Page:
In this post-financial crisis world, the normal rules do not apply. An increase in mortgage rates used to signal good news for savers. I’m sorry to say, it doesn’t look that way right now.
As we know, the Bank of England sets the general level of interest rates. This week marks the third year that it has decided to keep them at 0.5%. This rate has been kept artificially low since the crisis began to keep money moving round the system.
Although we would welcome the Bank increasing the base rate, it doesn’t look as though this will happen any time soon. In fact, some economist types think rates could be stuck at this super low level for the next three years. The boffins say increasing the cost of borrowing will hurt the economy. If borrowing is more costly, we have less to spend so shops and manufacturers see sales drop.
Yet... The Bank’s base rate is also used by banks and building societies to set their savings and mortgage rates. So all that lovely cheap borrowing from the Bank of England has been good news for mortgage customers. We wouldn’t say they’ve ‘never had it so good’ - to echo the words of Prime Minister Harold MacMillan in 1957 - but they’ve certainly had three good years.
But.... Of course, what is good for borrowers is usually bad for savers. If banks can’t charge lots for loans, they can’t pay out lots of interest to the rest of us. Savings rates are historically low and also relatively low compared with the rising cost of living. So that’s a double whammy for savers.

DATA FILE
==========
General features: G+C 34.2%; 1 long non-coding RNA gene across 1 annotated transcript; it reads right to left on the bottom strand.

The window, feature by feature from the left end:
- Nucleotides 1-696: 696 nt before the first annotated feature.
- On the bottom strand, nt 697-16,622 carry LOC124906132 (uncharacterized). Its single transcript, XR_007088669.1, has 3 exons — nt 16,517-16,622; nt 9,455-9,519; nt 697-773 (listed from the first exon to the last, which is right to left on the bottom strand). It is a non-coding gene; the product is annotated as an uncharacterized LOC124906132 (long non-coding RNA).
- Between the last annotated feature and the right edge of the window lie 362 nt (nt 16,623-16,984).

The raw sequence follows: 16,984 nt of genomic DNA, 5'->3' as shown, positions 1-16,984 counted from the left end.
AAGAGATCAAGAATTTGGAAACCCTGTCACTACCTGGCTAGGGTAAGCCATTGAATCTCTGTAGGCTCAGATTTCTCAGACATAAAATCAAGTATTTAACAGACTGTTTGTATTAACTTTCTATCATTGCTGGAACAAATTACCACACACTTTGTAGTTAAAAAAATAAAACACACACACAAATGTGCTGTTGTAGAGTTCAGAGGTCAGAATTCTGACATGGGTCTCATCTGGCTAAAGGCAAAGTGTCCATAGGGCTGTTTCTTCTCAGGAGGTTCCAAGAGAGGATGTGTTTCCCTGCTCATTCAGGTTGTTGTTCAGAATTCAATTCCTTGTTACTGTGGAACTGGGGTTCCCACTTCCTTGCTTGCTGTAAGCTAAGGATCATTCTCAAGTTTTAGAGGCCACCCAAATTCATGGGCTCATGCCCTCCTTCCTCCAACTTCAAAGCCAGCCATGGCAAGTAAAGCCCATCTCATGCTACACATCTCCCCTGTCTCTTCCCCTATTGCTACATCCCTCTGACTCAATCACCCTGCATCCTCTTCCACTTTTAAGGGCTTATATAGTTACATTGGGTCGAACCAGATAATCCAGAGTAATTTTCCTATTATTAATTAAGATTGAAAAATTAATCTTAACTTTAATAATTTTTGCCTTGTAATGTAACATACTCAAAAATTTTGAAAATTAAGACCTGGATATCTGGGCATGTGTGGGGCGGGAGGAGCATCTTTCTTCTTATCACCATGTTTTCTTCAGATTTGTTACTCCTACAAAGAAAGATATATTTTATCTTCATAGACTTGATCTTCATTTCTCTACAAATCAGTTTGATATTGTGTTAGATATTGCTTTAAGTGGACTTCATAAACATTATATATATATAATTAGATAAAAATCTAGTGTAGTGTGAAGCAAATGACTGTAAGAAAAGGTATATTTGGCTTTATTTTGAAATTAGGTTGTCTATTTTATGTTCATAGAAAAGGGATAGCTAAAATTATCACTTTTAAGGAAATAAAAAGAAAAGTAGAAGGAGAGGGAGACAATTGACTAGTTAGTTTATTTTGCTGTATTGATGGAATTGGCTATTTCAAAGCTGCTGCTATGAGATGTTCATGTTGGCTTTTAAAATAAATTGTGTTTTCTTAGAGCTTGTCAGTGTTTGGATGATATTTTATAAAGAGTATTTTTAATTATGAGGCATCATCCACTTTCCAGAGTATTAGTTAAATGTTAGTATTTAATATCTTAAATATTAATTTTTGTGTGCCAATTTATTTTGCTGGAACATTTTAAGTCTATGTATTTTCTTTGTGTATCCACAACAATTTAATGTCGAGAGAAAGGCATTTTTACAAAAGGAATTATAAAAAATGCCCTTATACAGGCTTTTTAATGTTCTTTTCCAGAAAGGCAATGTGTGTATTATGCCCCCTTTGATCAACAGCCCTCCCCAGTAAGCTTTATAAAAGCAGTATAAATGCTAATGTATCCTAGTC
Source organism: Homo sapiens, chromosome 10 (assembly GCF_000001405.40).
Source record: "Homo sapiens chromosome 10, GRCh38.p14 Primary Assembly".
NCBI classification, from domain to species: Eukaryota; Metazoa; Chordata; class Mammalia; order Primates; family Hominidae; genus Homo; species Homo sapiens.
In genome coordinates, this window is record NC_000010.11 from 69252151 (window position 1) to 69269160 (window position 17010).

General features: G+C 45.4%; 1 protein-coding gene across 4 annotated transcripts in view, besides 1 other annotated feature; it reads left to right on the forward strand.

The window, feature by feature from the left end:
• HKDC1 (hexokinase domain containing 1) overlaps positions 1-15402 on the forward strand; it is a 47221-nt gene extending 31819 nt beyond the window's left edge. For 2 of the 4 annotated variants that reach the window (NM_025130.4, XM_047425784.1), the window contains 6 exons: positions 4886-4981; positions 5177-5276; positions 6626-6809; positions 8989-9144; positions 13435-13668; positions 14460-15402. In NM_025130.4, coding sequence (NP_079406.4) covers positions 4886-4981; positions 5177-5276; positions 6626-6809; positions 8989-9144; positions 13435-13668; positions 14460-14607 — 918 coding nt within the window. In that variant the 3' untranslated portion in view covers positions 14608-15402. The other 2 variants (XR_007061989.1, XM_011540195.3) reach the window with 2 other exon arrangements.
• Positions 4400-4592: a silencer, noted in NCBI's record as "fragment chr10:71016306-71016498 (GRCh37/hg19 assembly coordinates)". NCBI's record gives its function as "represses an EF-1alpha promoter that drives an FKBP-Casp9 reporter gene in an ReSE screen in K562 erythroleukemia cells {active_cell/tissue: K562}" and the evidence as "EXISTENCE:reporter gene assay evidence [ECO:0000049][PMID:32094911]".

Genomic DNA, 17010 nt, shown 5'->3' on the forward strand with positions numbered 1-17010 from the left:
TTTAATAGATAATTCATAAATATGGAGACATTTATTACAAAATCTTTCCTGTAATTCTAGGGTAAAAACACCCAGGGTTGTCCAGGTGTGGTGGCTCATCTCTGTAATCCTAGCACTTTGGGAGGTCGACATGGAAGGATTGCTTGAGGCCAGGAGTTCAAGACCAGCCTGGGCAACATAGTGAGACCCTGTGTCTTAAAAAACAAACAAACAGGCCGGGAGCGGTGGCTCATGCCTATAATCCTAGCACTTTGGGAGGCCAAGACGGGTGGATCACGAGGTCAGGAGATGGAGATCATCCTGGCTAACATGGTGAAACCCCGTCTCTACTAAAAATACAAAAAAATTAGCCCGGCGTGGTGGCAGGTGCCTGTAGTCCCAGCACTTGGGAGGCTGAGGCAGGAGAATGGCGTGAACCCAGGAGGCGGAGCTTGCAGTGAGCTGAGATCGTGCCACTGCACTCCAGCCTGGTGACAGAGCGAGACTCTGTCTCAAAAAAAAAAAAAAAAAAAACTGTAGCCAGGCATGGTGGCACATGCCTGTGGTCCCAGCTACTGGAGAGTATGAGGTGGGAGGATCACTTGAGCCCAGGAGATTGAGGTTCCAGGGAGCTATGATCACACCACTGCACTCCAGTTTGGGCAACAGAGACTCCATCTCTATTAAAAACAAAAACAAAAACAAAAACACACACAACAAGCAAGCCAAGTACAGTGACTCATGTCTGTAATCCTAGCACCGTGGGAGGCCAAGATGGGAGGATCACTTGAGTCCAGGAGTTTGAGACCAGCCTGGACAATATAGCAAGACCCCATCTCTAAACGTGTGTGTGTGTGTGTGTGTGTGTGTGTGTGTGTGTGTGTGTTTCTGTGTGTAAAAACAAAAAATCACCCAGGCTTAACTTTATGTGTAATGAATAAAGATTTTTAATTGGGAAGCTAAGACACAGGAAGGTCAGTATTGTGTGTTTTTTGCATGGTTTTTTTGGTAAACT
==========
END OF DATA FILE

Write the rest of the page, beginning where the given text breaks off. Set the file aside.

So news last weekend that Halifax, the country’s biggest mortgage lender, and Royal Bank of Scotland, are putting up mortgage rates would normally send SavingsChampion into a whirlwind of delight on behalf of savers. Over one million homeowners will see their variable rates rise. For Halifax, rates on its SVR for some of its customers will go from 3.5% to 3.99%.
This week sees Bank of Ireland following suit and today Clydesdale Bank and Yorkshire Bank have announced plans to also increase their SVR.
Under the normal rules we’d feel sorry for those homeowners, yet really pleased for savers - because when mortgage rates rise so do savings rates (although never in perfect step, a 0.5% jump in mortgage rate often means a smaller one for savers).
But in this case, we feel sorry for homeowners and jolly peeved at the banks. Don’t they know we’re in the middle of a depression-austerity thing? Where are borrowers going to get the spare cash?
So, do we detect a massive rush in putting up savings rates? I think not. Although Halifax has a few best buys available what about all those customers sitting on the ironically named Liquid Gold account receiving an appalling 0.05%!!
So why are they doing this?
Simple, they say. The cost of borrowing from other banks (based on the Libor interbank rate, not the Bank of England rate) has gone up because banks are worried about lending to each other. Banks are also having to compete (they say this with straight faces) for new savings business. We’re not sure Halifax’s new Junior ISA is going to be THAT popular, nor big enough to soak up all those extra mortgage payments.